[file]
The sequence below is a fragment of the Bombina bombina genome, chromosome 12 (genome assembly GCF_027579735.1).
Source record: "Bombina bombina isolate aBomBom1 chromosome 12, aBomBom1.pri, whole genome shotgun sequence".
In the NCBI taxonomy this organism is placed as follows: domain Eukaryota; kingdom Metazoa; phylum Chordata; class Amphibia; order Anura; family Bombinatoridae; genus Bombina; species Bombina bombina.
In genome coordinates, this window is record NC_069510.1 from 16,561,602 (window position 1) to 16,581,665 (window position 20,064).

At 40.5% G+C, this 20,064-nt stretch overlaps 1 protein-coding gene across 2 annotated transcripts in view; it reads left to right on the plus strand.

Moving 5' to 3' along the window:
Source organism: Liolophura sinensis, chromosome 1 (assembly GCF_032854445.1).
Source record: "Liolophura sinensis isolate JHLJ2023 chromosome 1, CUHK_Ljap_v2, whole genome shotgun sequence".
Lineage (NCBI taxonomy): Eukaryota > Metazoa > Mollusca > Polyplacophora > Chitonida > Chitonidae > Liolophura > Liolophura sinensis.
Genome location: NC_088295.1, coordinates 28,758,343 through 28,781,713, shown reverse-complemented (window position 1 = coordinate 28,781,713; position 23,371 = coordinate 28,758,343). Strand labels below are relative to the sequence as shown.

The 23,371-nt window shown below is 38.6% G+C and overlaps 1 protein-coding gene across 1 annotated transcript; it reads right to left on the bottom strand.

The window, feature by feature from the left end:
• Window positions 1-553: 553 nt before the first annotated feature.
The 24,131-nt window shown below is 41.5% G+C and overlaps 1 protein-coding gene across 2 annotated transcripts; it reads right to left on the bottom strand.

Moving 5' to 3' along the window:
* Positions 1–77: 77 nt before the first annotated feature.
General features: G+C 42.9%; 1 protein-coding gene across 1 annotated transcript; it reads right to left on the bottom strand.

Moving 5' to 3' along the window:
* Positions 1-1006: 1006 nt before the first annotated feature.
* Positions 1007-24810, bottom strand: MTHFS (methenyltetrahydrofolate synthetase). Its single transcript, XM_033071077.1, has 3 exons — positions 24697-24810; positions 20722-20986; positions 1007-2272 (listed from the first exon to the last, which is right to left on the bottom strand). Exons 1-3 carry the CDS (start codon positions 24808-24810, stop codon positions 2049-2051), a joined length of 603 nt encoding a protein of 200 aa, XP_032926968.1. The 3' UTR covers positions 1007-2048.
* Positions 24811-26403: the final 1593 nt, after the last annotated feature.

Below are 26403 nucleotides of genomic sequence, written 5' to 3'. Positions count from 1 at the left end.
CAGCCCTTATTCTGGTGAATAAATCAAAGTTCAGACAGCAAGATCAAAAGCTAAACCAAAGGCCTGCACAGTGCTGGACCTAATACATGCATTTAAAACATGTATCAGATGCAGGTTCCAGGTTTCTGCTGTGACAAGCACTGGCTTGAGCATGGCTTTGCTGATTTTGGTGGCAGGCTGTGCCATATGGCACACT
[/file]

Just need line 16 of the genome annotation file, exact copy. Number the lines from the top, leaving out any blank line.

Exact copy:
* Positions 1–77: 77 nt before the first annotated feature.